The day I was diagnosed with Asperger Syndrome, I at first thought of myself as an interesting person with something unique. I had always known there was something different about me. Now I finally knew why I always had the impulse to stem when I was excited, why I had such a hard time communicating appropriately with others, and why so many of my school mates avoided me.

By the time I was diagnosed, I had already learned to deal with this. I had gained a personal conviction that I was just me, and if people couldn't accept me for who I was or why I was just so strange, then that was their problem. Had it not been for my loving mother and father and handful of school mates who did accept me, I probably never would have gained this conviction. I have never taken for granted the value of a father, a mother, or even just one good friend. To this day, many of my comrades in Autism say that I was lucky, that I was wanted.

Autism is a spectrum. It doesn't come in one form, and there isn't one side to it. Its multidimensional, with its upsides and, importantly, its great share of downsides.

Personally, I would not want to be cured. I'm happy with my Autism, but that's nothing more and nothing less than my personal case. Many children and individuals on the lower end of the spectrum have great difficulties. I've heard of them and I've met them. While I recognize the specialness of these children, I understand why their parents might fear for their future. Some of them cannot speak more than ten or twenty words on their own—although they can echo sayings and phrases very well, but without knowing that they mean. They will not respond when spoken to. When touched or exposed the any uncomfortable stimuli, they become very upset. They live in a vacuum, where something inside of them seems to suck them inward. They seem unreachable. These children and families have my support for a cure...

My Autism has given me a unique perspective on the world and the universe around me. Because everything seemed to work differently than I did when growing up, I learned to think differently than many other people. Because my Asperger Syndrome gave me fixations of certain topics—such was spaceships, human anatomy, snakes, or the solar system—I was able to gain an unquenchable love for learning. Because I had to learn to think differently, I've also developed a unique sense of creativity: since I was very young I have loved to write stories, draw pictures and envision characters and worlds who to this day are a big and important part of me.

In the years before I was diagnosed, I was, as my family would put it, “always happy.” I had moments in which I experienced tragedy, of course, such as the day my beloved dog was killed before my very eyes by a car, or the day my beloved Grandpa left this world. But those were only shadows of my real trials to come...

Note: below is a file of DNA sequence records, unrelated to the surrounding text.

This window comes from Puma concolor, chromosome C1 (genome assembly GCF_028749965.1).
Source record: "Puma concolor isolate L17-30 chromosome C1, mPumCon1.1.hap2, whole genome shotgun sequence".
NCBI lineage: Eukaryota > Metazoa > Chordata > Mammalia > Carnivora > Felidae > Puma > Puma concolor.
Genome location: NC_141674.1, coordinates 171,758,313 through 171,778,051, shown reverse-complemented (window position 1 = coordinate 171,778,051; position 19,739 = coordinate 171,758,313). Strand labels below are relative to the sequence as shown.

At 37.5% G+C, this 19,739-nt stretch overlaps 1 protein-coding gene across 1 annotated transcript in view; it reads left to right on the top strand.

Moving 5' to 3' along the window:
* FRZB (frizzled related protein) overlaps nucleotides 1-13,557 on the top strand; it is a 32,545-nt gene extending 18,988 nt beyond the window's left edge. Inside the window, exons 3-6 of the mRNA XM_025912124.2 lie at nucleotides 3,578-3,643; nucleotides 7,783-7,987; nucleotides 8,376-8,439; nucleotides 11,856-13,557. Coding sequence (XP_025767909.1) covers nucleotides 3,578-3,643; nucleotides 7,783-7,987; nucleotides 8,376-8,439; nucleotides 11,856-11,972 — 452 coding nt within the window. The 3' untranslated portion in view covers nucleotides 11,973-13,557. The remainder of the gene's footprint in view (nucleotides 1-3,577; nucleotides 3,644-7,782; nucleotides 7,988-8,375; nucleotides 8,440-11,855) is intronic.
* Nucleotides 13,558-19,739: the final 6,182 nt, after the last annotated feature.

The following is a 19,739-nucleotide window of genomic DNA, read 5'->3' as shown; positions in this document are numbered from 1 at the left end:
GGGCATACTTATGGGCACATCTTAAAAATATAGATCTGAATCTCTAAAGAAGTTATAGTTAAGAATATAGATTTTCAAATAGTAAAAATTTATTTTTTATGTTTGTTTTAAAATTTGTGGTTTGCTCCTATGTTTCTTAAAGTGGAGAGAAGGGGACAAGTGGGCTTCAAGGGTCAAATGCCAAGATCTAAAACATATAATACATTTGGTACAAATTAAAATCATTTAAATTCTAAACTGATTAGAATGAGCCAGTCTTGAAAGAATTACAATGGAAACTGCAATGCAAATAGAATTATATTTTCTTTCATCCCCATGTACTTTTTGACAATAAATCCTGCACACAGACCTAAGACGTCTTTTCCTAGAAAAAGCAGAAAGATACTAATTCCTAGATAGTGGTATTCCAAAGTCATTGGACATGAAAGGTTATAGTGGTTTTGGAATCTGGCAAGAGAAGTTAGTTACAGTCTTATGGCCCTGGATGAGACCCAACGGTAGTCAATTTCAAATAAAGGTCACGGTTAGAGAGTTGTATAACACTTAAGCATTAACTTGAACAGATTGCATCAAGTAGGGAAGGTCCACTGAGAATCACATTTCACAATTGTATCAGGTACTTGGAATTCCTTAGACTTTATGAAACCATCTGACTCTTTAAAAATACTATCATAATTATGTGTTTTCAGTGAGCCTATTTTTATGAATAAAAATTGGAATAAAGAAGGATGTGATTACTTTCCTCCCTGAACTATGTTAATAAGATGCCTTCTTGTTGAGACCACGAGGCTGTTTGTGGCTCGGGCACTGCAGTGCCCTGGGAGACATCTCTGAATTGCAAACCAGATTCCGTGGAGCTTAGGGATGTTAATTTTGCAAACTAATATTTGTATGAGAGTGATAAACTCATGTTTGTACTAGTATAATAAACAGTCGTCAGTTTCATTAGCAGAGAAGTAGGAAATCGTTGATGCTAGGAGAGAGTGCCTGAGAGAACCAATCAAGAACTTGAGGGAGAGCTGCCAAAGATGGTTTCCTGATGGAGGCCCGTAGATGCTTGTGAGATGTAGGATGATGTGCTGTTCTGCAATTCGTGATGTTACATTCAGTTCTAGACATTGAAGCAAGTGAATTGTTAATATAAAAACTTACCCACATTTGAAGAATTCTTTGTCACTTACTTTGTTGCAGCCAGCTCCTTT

Not long after I was diagnosed, something happened to me. Somewhere along the line of my life I gained a chemical imbalance in my brain and began to suffer chronic depression. I was inconsolable, afraid, and lonesome. For months at a time I would never smile, never laugh. I found myself looking into the mirror and seeing a side of me I'd never seen before: my face was bleak, hopeless, distressed. It grew so bad that I became gravely afraid to see my reflection when I was like this.

Because of my depression, my Autism also began to manifest in ways I had never before experienced. I became very secluded and withdrawn. The only thing I would do is sit on the couch, or squat on the floor with my arms crossed and stare. I found that I often rocked myself in my distress. I even had a psychotic episode in which I was so afraid that I could not speak, not utter a word. It was as if for a brief moment, my vocabulary had been erased.

But somewhere deep down in me was a child that would not let go of joy. I gave into despair many times over, but somewhere there was a light in me that refused to go out! That child...that light won.

Through good medicine, love, and my indestructible will to be happy and not surrender my joy, I'm a happy person again. I have mastered my Autism and depression. Victory is mine.

To all mothers and fathers, children and siblings affected by Autism or Depression, my message is this: don't surrender. Fight for hope, because it will come. The greatest Myth about Autism is that these children cannot love. Everyone has the need to love and to be loved! Fight hard to reach that person in that vacuum, and that Love will manifest...

Author's Bio: 

Loren John Presley is a young author and support group leader who is on the Autistic spectrum. He is the head of a support group in Bakersfield for young people with Asperger Syndrome. Through his adolescance he experienced a devastating depression which he has conquered through medicine and a strong will. His book, The Anastasia Project, tells his emotional and mental journey through depression in a way that gives readers hope and makes them young. He also directs short films that teach social and cognitive skills to children on the Autistic spectrum.